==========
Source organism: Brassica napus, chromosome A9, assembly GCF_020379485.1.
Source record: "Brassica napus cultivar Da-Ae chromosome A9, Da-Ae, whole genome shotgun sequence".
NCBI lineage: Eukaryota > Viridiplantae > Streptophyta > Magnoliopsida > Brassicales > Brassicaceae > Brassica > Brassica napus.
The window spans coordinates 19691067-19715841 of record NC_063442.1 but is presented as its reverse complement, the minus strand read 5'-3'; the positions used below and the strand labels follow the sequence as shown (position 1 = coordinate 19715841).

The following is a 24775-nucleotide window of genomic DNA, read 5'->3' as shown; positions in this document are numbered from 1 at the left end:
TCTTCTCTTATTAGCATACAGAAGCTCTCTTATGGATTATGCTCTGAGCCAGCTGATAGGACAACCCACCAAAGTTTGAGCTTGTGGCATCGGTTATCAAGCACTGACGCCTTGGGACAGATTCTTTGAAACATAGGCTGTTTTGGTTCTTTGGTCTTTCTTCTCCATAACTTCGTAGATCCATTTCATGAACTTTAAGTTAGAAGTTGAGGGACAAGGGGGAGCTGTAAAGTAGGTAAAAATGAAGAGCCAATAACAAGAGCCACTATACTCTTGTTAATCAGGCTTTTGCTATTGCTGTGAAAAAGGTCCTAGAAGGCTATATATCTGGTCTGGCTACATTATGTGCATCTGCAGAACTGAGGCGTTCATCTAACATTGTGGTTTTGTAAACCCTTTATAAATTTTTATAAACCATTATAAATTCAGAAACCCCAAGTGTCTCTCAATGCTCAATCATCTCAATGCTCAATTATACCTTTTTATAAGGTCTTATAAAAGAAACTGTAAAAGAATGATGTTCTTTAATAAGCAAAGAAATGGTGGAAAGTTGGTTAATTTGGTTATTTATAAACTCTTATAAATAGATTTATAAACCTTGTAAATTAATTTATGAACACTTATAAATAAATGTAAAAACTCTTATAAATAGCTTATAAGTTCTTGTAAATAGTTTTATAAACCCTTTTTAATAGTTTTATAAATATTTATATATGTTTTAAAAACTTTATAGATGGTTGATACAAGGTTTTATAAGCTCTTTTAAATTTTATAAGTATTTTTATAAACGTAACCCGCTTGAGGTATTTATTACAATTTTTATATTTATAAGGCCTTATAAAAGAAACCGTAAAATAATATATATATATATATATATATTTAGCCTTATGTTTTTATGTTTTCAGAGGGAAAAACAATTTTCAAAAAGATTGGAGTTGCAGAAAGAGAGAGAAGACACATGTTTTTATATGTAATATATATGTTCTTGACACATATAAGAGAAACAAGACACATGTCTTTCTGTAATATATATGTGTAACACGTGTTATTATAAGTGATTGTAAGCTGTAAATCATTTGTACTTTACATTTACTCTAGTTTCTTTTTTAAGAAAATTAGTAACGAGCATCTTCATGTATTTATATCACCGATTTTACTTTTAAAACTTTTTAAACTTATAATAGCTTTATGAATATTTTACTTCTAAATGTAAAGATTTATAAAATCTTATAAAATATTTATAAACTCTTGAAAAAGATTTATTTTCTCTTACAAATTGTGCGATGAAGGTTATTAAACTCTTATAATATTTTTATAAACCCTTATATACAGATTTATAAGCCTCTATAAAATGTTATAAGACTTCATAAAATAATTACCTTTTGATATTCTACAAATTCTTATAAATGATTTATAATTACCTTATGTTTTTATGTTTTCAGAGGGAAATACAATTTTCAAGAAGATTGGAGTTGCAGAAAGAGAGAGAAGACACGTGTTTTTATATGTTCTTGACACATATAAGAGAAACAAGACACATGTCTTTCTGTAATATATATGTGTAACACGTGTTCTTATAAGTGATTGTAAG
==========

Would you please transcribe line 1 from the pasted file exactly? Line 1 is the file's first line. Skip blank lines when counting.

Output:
Source organism: Brassica napus, chromosome A9, assembly GCF_020379485.1.